Repeat to add the other four rows, making sure to press the seams in the same direction.

  • Lap Quilt

    file:///fileserver/files/Source/ELProjects/html/PR2114.html[1/16/2018 3:09:30 PM]

    To make the top and bottom borders, first measure the top edge of the quilt top. Our quilt measured 30 3/8" long.

    In this tutorial, the finished borders are going to be 3" wide, and the width needs a seam allowance of 1 1/4".

    Mark and draw the top and bottom borders to 30 3/8" long x 4 1/4" wide.

    Align the borders along the top and bottom of the quilt top with the right sides together, and pin in place.

    Sew a 1/4" seam along the pinned edges and press the seams.

    For the side borders, measure the sides of the quilt top including the added top and bottom borders. Ours measures 37 1/2".

    Mark and cut two sides borders that are 37 1/2" tall x 4 1/4" wide. Then align them with the side edges, pin them in place, and sew a 1/4" seam along the pinned edges.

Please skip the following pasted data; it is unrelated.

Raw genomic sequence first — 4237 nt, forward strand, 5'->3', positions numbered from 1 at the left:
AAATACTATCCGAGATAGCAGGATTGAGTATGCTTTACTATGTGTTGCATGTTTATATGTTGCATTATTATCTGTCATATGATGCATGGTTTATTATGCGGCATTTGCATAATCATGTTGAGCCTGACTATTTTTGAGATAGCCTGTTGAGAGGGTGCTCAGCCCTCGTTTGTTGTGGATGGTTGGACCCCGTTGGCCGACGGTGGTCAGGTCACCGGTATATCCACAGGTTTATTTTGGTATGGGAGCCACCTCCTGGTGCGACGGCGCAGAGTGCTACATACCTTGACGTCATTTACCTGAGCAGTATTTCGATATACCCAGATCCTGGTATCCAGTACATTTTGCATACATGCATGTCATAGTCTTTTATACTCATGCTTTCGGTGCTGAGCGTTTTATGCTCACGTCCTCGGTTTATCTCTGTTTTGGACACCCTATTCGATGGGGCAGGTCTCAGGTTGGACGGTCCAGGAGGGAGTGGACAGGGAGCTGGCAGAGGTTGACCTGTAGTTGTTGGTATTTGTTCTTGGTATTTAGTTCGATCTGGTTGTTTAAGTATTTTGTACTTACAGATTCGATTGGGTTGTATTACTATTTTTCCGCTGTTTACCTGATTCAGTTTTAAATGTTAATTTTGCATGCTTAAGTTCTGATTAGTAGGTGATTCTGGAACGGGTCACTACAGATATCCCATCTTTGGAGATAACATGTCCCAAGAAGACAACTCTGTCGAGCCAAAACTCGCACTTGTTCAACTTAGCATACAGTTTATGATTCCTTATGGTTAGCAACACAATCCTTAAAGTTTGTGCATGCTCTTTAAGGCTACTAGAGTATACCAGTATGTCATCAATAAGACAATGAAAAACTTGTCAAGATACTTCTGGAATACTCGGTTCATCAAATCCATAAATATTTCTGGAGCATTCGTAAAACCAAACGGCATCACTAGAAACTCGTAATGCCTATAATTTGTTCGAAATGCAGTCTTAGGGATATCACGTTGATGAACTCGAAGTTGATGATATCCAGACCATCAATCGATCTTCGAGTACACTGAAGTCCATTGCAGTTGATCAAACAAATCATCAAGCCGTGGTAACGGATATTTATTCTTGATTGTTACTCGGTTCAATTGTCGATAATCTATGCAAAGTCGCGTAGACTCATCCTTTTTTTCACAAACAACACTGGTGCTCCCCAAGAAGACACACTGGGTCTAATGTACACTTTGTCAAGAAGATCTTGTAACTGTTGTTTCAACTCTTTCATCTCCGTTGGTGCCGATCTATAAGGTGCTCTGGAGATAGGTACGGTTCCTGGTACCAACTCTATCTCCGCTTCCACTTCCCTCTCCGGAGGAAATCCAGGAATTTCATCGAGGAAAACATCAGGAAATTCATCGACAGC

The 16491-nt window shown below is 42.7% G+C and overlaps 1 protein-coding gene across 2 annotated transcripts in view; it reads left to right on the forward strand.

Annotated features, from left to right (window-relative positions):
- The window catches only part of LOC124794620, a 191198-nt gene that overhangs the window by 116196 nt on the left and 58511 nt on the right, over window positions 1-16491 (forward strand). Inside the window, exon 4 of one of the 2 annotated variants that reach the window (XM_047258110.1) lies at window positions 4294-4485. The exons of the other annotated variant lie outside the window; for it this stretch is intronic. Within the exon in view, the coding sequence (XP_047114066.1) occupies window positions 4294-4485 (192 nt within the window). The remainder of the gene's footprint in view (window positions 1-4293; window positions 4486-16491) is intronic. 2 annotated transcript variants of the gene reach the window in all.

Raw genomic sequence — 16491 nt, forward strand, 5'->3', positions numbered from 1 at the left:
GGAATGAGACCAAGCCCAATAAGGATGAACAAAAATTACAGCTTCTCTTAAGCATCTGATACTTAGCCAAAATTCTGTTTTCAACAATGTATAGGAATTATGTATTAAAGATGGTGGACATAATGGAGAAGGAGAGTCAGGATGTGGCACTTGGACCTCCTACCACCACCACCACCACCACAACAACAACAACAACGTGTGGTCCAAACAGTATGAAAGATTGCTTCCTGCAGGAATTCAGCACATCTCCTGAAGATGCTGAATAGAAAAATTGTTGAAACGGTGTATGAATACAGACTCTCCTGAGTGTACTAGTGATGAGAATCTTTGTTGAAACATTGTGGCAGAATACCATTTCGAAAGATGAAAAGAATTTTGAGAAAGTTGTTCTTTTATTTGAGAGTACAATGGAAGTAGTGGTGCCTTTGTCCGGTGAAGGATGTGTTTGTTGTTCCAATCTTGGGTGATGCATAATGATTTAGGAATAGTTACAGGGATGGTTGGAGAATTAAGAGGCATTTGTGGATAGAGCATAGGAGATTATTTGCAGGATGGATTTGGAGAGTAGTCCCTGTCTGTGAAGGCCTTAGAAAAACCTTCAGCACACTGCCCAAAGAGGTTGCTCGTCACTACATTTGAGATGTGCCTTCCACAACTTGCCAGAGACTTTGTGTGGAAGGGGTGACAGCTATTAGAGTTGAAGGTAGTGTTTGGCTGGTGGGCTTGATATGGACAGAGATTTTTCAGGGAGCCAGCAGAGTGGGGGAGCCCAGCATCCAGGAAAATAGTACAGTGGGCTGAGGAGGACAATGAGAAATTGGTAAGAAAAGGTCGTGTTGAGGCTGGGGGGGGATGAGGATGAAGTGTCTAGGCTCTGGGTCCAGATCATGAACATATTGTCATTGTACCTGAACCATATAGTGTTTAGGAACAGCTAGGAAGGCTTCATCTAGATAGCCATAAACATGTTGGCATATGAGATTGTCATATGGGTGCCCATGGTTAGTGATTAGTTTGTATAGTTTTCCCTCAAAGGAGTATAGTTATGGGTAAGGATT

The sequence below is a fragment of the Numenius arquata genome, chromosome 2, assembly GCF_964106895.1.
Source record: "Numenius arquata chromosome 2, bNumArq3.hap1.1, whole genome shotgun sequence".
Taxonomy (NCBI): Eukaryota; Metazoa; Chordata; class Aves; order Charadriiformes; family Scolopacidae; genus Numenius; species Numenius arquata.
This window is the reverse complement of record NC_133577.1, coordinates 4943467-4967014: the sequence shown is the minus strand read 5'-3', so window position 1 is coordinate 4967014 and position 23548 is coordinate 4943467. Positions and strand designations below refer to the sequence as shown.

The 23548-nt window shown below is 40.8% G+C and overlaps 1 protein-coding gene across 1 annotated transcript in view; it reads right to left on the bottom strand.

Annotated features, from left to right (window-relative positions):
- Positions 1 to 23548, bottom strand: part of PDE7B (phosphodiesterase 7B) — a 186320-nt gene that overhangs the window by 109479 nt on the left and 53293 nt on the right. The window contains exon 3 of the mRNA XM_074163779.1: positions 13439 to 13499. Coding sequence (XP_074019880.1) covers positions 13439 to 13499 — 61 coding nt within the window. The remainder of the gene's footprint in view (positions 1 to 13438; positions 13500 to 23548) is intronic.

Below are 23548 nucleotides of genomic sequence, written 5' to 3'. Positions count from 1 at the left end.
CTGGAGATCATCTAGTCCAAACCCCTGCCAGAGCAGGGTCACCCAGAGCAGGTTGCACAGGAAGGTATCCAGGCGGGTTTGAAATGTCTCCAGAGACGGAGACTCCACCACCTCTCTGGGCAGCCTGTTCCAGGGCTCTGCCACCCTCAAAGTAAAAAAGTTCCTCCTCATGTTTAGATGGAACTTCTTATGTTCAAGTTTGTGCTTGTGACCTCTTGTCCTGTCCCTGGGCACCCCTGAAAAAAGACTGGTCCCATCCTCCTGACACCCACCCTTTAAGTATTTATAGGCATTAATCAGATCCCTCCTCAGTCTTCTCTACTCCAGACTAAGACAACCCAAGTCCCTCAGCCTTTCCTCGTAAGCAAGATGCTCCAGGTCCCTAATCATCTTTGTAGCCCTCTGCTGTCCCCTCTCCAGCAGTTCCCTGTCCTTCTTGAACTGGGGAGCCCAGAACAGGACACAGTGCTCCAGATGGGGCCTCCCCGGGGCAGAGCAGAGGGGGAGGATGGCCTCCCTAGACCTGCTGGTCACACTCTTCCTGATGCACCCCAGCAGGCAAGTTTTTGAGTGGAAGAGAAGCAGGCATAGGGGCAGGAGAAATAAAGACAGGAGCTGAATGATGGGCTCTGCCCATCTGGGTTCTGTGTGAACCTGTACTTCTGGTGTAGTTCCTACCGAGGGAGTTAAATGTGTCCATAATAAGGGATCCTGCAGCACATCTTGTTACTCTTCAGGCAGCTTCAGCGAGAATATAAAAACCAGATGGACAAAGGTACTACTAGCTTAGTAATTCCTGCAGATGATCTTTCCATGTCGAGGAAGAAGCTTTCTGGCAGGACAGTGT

Press the seams.

  • Lap Quilt

    file:///fileserver/files/Source/ELProjects/html/PR2114.html[1/16/2018 3:09:30 PM]

    Next, cut the backing and batting so that they are slightly bigger than the quilt top.

    Then, layer the quilt top, batting, and quilt backing fabric together. To do this, lay the quilt backing down with the wrong side up, lay the batting on top of that, and finally add the quilt top with the right side facing up.

    Line up the edges and pin the layers together. Use curved safety pins for best results

    Quilt through all the layers, starting in the center and working your way out towards the edges.